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Manta rays in the Maldives

Gemma Greene, researcher

Every now and then in this job you get assigned a filming trip that you know is going to be hard to beat - this was one of those trips.

I’d spent several months researching the phenomenon of mass aggregations of manta rays feeding in Hanifaru Bay, in the Maldives, and now I was about to see it for myself, or so I hoped.

We’d arranged our filming trip to coincide with the new moon when lunar tides are stronger and numbers of manta rays reach their peak due to the increase in plankton in the bay. It had been a particularly bad year for manta ray sightings and that first morning we set out nervously to search.

Circling the outer reef wall we kept watch from the top of the boat for the tell-tale dark outline of a manta gliding through the water. We saw the odd one or two on the first day but nothing like the numbers we’d hoped for and certainly not enough to warrant our cameraman getting wet. Disappointed that first night, we could only hope for better luck the next day.

And our luck was in! Sailing into the bay early before any tourists arrived we spotted several dark shapes in the water heading towards us and they just kept on coming. Our cameraman jumped straight in and I wasn’t about to miss this opportunity of a lifetime, so followed swiftly.

It’s hard to describe what it’s like swimming with mantas and I know it sounds corny, but it was truly magical. They are huge and barely pay you any attention as they are busy feeding, so they swim straight at you only ducking to glide underneath you at the last possible moment – intimidating the first time it happens but incredible after that.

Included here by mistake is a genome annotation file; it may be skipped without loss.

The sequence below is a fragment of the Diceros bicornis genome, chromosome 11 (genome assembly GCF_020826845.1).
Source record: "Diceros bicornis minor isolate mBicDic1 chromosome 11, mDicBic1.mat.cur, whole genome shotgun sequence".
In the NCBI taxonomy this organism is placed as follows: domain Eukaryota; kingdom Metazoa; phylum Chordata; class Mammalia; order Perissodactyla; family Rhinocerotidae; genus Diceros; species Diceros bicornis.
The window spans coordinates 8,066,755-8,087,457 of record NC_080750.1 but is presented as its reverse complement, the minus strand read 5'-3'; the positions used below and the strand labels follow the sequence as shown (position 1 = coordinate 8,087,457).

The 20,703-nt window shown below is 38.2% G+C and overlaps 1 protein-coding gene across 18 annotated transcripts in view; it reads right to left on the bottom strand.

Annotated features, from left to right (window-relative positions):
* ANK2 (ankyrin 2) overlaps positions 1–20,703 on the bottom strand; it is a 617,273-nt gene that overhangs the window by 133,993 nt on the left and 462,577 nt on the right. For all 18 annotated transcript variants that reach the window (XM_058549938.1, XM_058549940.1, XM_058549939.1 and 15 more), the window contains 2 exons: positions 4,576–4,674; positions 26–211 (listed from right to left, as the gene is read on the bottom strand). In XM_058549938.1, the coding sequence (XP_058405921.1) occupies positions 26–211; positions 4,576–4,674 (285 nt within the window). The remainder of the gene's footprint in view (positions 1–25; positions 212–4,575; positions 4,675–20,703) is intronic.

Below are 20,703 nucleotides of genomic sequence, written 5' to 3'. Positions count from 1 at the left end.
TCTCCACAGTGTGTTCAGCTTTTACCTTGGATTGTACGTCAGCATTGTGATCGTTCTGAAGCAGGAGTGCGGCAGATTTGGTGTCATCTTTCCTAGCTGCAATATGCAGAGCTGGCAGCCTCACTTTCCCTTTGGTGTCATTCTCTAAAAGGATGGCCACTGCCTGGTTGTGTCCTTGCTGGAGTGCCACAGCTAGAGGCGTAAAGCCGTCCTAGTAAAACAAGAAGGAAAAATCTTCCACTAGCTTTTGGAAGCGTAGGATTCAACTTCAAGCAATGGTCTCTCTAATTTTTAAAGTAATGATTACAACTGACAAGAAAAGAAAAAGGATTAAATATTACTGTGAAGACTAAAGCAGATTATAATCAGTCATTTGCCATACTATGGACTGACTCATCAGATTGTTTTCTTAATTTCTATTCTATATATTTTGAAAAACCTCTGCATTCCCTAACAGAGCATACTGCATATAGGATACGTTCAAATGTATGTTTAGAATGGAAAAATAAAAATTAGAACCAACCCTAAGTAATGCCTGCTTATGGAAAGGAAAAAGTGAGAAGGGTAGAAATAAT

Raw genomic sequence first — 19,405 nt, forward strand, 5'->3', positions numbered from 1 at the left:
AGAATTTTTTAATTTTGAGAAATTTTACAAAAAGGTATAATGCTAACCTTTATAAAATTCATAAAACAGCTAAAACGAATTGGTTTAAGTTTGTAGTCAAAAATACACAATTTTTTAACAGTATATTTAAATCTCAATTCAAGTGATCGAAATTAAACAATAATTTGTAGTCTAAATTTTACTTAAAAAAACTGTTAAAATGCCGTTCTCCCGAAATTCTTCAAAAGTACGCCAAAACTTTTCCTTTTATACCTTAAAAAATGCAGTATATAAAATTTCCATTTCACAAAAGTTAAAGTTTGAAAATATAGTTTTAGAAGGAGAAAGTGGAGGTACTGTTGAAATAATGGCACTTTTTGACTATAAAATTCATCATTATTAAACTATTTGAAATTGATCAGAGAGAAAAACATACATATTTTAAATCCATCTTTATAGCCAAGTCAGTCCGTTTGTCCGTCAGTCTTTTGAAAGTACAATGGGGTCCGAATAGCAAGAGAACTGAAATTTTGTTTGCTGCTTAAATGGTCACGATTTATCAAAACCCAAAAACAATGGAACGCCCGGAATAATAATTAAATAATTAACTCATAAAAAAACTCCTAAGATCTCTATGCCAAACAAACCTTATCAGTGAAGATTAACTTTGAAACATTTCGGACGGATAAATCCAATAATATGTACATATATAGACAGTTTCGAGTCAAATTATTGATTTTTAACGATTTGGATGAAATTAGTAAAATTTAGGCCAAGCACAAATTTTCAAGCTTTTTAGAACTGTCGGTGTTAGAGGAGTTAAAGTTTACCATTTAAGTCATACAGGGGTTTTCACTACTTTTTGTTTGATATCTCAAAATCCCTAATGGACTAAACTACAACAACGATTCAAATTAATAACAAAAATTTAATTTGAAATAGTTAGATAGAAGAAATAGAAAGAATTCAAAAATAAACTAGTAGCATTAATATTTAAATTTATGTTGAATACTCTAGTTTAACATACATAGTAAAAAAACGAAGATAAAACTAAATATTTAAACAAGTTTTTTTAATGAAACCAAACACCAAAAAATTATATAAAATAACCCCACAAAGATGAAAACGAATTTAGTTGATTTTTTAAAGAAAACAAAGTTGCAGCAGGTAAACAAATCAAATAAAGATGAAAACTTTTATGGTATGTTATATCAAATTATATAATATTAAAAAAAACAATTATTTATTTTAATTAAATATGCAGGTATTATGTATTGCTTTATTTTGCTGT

While I was concentrating on not getting in shot, wave after wave of manta swam towards us forming feeding chains, about 30 in all. These beasts are totally silent in the water and several times I had no idea one was coming up behind me until it was underneath me, just inches away.

Then the cry went up from our boat “whale shark!” our luck had got even better and a young male whale shark had come to feed on the bounty of plankton in the bay. Oblivious to everyone around him he opened his massive mouth and started to gulp down plankton. I couldn’t believe I was within arm’s reach of a whale shark with mantas swooping around me. Not only was I in heaven, we also managed to get some great footage for the programme.

After several hours in the water we hauled ourselves back on the boat tired but happy, and in my case very sunburnt on my back!

This was a filming trip I won’t forget in a hurry.